A device that provides information on range, azimuth, and/or elevation of objects by measuring the time interval between transmission and reception of directional radio pulses and correlating the angular orientation of the radiated antenna beam or beams in azimuth and/or elevation.
- Primary Radar− A radar system in which a minute portion of a radio pulse transmitted from a site is reflected by an object and then received back at that site for processing and display at an air traffic control facility.
- Secondary Radar/Radar Beacon (ATCRBS)− A radar system in which the object to be detected is fitted with cooperative equipment in the form of a radio receiver/transmitter (transponder). Radar pulses transmitted from the searching transmitter/receiver (interrogator) site are received in the cooperative equipment and used to trigger a distinctive transmission from the transponder. This reply transmission, rather than a reflected signal, is then received back at the transmitter/receiver site for processing and display at an air traffic control facility.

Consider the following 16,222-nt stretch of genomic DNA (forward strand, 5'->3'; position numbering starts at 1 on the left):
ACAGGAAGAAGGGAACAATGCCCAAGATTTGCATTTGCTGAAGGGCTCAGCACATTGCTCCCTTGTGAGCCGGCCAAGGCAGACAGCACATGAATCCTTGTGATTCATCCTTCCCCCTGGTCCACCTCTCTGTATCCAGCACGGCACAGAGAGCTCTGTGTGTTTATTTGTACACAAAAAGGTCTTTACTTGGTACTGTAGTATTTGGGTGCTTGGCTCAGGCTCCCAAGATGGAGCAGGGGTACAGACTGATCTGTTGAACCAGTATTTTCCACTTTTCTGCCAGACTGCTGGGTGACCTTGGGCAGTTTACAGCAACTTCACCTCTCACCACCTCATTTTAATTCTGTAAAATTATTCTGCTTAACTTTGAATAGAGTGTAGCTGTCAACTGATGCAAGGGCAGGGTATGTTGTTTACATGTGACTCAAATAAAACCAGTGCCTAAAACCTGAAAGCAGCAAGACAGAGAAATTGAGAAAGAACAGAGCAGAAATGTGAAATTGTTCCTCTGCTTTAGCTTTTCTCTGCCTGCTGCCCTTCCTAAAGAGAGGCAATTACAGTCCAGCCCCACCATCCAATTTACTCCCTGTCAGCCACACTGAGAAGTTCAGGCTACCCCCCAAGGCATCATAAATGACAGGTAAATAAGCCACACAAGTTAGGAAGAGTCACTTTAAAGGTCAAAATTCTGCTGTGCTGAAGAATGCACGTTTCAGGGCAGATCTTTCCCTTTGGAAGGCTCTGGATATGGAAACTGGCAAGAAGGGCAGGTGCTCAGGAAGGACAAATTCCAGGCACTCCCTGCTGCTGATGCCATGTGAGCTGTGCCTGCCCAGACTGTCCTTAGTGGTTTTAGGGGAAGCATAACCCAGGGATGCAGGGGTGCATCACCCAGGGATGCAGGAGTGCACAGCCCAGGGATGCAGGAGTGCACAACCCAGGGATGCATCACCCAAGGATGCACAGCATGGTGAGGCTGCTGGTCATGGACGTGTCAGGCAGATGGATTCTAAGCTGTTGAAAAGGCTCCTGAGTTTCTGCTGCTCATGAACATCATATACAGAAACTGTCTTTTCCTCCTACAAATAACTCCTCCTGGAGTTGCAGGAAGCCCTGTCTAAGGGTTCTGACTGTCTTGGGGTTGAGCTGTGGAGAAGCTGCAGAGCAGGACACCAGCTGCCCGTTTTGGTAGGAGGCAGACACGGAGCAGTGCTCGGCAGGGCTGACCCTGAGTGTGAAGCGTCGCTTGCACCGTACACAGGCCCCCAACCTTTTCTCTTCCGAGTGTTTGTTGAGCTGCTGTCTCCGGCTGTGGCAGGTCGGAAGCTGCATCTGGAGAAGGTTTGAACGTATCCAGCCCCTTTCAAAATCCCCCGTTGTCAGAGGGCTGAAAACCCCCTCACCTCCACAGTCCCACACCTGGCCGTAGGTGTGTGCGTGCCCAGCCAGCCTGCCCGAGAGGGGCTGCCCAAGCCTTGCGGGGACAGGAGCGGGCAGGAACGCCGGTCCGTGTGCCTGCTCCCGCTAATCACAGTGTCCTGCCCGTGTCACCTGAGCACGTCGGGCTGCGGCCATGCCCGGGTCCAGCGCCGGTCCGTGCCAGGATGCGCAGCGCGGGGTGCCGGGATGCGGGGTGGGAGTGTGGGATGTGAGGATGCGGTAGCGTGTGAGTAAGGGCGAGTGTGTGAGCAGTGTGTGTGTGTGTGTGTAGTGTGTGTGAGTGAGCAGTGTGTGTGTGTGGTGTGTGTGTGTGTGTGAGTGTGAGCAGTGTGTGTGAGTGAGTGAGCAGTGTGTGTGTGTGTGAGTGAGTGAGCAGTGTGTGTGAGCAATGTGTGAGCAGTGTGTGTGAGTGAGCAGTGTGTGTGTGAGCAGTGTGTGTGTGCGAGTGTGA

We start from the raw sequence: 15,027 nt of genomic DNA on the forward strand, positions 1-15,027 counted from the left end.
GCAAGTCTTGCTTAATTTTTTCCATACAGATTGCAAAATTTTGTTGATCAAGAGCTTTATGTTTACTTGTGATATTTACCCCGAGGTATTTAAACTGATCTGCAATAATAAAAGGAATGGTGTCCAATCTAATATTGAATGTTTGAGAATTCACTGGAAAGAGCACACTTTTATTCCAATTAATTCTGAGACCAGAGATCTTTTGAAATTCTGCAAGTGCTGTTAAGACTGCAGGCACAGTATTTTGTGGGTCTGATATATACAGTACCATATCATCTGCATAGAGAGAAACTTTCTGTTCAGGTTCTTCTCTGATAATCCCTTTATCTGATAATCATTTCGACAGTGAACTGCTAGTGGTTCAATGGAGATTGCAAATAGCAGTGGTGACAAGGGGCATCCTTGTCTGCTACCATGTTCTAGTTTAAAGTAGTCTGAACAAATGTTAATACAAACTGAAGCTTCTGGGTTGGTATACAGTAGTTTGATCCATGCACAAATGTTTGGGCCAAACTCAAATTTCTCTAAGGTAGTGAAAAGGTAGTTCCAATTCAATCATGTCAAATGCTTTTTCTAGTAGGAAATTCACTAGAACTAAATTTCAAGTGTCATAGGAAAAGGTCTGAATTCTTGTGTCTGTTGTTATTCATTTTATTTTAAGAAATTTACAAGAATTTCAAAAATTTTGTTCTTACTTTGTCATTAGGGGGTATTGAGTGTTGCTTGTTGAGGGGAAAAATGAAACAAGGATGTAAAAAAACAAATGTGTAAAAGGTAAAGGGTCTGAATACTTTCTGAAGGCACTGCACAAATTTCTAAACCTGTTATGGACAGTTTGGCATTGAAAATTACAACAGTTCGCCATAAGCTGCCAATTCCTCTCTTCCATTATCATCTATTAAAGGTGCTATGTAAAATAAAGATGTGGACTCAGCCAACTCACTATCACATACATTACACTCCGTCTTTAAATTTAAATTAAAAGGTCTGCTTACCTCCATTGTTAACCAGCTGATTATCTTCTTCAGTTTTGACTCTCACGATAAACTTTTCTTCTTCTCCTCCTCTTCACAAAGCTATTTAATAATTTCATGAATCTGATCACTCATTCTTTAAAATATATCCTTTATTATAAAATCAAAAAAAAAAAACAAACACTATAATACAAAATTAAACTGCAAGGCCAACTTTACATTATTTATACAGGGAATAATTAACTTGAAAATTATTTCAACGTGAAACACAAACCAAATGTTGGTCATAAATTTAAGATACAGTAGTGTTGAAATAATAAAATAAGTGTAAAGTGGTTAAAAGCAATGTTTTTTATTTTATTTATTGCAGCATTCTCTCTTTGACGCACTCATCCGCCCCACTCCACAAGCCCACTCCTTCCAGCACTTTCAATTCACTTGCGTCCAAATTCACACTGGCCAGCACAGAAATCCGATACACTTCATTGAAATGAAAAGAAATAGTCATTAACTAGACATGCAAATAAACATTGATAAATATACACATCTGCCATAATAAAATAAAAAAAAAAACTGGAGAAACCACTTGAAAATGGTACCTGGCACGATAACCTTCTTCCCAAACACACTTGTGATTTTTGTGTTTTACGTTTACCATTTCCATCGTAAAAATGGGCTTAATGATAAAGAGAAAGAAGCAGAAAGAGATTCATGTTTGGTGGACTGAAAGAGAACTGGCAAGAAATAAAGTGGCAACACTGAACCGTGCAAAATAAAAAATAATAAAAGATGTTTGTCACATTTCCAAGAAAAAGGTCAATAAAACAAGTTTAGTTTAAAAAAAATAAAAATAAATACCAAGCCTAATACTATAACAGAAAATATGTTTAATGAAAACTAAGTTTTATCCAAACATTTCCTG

A system that uses electromagnetic waves to identify the range, altitude, direction, or speed of both moving and fixed objects such as aircraft, weather formations, and terrain. The term RADAR was coined in 1941 as an acronym for Radio Detection and Ranging. The term has since entered the English language as a standard word, radar, losing the capitalization in the process. (PHAK definition).